Micro-scale Deformation of Gypsum During Micro-Indentation Loading

  • Author(s) / Creator(s)
  • The role of plastic deformation and fracture during small-scale, low-rate contact scenarios in gypsum is investigated. Results indicate that the hardness decreases with increasing load, on all axes, ranging from 216 kg/mm2 at 0.25 N to 91 kg/mm2 at 4.91 N on the (010) plane and from 122 kg/mm2 at 0.98 N to 75 kg/mm2 at 4.91 N on the (011) and (110) cleavage planes. Higher hardness values for lower loads are attributed to dislocation saturation and localized necking, which leads to densification and work-hardening. Transmitted light microscopy reveals that the decrease in hardness for increasing load is related to an increase in subsurface cracking along the (010) and (011) cleavage planes, enabling the indenter to penetrate deeper into the crystal. Coupled with an increase in subsurface cracking is an increase in surface smoothness as a result of increased plastic material flow beneath the indenter, with crack densities decreasing from 34% at a 0.25 N load to 6% at a 4.91 N loading. Raman spectroscopy reveals that the higher-hardness material comprises water-reduced forms of calcium sulphate: hemihydrate and α-CaSO4. Local temperatures required for the dehydration of gypsum range from 118 to 142 °C, indicating such temperatures were reached during plastic flow, and related heat generation, of the material beneath the indenter under relatively quasi-static conditions. Evaporated water generates voids in the original crystal structure and enables the sulphate to deform more easily.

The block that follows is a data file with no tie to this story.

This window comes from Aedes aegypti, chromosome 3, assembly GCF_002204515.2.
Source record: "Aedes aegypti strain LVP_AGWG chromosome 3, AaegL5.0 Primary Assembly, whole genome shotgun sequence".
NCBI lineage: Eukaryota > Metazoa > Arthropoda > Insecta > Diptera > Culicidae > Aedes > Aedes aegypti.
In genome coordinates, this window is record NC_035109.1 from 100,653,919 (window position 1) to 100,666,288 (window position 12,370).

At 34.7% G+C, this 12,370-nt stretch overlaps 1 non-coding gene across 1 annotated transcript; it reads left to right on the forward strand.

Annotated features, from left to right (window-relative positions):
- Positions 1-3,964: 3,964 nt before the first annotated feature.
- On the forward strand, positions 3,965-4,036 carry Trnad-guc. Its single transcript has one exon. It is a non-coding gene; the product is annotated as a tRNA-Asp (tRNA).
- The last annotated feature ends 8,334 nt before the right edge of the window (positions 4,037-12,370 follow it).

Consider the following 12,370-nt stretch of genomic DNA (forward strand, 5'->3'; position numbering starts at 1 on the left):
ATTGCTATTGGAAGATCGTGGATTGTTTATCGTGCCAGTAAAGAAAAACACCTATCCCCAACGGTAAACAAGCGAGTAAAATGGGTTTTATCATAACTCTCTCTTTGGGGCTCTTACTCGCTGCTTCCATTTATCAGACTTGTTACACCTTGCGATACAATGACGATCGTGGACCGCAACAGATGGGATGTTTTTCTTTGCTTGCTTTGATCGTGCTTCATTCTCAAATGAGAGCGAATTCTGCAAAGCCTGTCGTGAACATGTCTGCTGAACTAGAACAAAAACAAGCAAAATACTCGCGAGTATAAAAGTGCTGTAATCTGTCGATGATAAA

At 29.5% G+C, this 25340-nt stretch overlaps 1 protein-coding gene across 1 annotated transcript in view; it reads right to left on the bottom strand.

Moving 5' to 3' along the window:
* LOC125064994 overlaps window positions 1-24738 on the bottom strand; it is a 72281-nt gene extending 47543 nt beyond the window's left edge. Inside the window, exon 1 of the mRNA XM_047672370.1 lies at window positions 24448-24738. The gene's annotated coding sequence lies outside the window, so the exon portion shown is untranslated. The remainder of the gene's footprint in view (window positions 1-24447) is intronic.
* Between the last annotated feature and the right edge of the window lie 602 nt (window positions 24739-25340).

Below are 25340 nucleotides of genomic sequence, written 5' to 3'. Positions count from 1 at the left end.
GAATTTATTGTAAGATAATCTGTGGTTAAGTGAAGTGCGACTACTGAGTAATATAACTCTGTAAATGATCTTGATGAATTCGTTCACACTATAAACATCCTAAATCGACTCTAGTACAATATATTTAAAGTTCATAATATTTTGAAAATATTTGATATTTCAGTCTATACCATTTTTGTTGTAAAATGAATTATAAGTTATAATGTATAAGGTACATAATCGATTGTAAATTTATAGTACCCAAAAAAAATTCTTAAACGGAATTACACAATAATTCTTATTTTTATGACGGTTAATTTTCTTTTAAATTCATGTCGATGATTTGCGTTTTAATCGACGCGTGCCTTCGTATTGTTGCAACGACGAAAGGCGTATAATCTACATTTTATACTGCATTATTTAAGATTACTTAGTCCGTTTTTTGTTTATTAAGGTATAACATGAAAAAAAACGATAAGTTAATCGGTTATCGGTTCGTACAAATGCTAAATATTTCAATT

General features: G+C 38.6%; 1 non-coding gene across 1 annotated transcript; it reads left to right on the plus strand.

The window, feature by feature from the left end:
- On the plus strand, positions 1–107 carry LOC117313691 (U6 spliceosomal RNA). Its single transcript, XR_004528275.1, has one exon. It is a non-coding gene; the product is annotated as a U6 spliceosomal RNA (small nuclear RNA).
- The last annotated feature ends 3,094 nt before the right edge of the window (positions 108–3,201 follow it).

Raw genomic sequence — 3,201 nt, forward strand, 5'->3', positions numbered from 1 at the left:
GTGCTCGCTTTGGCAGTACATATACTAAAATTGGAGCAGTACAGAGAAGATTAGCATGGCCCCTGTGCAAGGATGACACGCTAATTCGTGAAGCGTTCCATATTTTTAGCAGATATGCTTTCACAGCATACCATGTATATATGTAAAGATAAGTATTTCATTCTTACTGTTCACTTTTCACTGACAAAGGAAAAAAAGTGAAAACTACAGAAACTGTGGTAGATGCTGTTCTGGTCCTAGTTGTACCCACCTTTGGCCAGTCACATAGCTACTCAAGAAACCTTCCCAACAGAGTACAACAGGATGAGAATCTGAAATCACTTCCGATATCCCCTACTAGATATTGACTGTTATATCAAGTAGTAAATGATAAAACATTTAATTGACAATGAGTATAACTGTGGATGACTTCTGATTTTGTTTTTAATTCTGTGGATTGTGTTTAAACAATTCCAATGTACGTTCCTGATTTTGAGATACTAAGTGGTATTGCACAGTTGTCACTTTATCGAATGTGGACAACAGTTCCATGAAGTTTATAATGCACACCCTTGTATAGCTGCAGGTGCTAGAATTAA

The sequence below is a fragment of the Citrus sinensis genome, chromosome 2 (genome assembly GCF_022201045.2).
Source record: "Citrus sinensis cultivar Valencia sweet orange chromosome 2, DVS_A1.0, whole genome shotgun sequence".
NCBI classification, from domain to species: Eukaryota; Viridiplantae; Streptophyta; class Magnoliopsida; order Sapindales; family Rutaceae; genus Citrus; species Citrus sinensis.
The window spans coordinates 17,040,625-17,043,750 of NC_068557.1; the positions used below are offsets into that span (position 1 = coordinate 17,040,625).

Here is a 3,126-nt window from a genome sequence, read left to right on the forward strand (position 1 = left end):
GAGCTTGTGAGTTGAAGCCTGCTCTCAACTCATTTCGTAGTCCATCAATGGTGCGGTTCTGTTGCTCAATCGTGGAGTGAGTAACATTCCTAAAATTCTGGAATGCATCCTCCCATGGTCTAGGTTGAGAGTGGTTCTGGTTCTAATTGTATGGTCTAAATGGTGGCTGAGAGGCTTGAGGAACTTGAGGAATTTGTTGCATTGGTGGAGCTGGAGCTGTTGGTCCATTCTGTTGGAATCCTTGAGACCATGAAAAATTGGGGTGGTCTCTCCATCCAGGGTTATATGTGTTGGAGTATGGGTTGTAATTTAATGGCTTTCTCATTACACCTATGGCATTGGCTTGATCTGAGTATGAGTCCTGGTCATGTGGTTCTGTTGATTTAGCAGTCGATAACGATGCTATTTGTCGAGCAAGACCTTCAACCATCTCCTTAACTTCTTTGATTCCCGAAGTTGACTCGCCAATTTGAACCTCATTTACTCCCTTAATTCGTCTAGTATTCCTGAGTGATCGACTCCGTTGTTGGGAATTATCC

• Date created
  • Subjects / Keywords
  • Type of Item
    Article (Published)
  • DOI
  • License
    Attribution-NonCommerical-NoDerivs 4.0 International
  • Language
  • Citation for previous publication
    • Hogan, James, Boonsue, Suporn, Spray, John, & Rogers, Robert. (2012). Micro-scale Deformation of Gypsum During Micro-Indentation Loading. Rock Mechanics and Mining Science, 54, 140-149.
  • Link to related item